FF: It is a daily-deal website. Our business development team negotiates the best bargain on services offered by local businesses. In these times of inflation, a discount deal is beneficial to both the consumer and the business house. With sky-rocketing rates, it serves consumers well to shop as per their hearts content and it also helps businesses capture a section of the market. Businesses also have the option of getting more or less free advertising.

Yi: Your thoughts on social media?

FF: Social media is a 24*7*365 phenomenon. If the Internet revolutionised communication, social media has completely changed the way people use the Internet. Blogging, micro-blogging, product blogging, making and consolidating relationships is just the initial phase. Internet history has not seen something like this boil in the browsers. Social media is going to be the harbinger of a revolution that will redefine opinions and break stereotypes. I’m betting on intent-data driven Internet that will be social media with analytics. Today, the Internet starts with a search engine. Soon, our Internet journey will start with carefully mined recommendations and personalised data.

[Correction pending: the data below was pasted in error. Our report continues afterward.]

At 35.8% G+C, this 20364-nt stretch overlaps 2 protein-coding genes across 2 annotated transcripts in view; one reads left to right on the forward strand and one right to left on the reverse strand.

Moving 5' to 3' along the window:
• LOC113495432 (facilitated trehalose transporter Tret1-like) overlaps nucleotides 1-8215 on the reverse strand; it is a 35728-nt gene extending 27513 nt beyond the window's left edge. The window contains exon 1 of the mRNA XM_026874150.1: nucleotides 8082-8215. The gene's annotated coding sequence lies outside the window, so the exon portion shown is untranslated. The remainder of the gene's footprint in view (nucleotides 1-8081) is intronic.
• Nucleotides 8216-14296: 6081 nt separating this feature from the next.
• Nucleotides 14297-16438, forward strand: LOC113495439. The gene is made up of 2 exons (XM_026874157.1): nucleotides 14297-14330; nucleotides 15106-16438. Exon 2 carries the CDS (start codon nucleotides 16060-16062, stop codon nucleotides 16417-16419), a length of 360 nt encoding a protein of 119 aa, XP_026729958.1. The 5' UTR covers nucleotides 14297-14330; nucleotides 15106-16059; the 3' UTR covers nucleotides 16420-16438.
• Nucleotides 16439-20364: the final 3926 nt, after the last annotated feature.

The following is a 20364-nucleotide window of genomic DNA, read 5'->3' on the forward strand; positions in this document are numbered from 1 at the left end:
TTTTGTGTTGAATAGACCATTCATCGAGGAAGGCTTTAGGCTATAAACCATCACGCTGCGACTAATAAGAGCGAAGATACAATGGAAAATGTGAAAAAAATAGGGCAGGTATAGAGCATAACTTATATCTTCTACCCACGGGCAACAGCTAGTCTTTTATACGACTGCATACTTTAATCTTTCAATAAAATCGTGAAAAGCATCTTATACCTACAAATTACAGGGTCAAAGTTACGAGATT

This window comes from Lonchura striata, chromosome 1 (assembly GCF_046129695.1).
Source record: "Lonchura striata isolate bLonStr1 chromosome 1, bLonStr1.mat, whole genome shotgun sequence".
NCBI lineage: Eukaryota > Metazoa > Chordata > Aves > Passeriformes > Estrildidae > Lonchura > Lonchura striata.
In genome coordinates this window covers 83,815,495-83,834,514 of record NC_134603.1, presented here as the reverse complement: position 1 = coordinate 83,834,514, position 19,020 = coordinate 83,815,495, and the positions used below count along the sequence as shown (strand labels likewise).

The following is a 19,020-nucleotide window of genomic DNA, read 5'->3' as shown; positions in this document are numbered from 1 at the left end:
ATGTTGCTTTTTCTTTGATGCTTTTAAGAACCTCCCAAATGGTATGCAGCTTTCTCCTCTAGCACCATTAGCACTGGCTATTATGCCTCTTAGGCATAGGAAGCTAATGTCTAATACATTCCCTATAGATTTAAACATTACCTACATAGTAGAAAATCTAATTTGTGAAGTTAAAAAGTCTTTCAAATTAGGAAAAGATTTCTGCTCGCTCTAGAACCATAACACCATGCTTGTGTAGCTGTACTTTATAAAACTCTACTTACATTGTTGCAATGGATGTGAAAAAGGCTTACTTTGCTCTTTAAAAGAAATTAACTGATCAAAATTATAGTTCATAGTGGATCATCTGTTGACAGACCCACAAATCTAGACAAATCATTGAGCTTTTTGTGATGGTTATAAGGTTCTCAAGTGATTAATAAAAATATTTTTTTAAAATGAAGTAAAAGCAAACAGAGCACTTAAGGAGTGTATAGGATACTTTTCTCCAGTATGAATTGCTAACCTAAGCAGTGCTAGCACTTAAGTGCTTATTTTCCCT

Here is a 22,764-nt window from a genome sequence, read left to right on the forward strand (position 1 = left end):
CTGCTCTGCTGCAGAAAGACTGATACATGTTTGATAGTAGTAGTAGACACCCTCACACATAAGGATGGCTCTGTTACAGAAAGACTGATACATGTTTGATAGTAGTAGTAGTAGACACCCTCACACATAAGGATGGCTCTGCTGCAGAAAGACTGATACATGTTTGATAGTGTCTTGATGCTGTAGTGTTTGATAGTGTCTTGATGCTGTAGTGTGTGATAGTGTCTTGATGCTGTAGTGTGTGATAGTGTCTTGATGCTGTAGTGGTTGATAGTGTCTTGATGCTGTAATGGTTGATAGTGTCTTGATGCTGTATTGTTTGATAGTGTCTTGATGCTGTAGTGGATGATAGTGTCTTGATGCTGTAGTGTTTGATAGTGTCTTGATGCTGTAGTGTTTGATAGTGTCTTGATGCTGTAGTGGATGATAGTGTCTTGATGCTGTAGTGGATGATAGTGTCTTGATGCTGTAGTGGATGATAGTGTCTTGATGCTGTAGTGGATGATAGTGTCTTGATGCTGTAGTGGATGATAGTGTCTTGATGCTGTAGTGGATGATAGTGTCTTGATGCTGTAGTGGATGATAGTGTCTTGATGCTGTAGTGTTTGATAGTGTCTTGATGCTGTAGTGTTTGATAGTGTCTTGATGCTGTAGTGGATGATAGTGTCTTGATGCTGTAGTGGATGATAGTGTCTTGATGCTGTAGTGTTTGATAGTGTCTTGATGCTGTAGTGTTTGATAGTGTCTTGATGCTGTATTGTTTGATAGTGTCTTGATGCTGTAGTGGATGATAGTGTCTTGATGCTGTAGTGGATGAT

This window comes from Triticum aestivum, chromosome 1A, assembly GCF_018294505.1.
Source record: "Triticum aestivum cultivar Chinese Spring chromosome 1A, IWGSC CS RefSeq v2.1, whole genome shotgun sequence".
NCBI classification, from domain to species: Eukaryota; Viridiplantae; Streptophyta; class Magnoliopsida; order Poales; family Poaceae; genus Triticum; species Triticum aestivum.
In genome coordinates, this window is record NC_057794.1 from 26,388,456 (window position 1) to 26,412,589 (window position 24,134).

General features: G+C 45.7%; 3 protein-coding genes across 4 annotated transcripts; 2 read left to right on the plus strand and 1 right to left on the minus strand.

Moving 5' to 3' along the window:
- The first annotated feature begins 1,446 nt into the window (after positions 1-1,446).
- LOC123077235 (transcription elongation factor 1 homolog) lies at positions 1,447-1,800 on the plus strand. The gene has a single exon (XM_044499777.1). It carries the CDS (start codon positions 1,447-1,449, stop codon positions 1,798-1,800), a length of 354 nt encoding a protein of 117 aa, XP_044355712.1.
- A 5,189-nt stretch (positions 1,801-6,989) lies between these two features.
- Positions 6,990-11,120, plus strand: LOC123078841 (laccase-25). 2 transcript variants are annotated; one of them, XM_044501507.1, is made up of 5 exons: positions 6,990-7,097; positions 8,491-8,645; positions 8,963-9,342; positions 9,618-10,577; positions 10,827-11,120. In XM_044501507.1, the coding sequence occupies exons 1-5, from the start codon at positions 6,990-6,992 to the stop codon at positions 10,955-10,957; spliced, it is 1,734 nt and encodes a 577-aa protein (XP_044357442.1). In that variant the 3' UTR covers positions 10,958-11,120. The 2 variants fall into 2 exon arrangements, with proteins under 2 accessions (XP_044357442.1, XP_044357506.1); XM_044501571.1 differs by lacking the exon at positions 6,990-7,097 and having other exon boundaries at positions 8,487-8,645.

Yi: A piece of advice for budding entrepreneurs?

FF: Believe in your dreams and give it all you have. Nothing works better than that. If you are aspiring to start your own business, the time is NOW!

Volume 1 Issue 7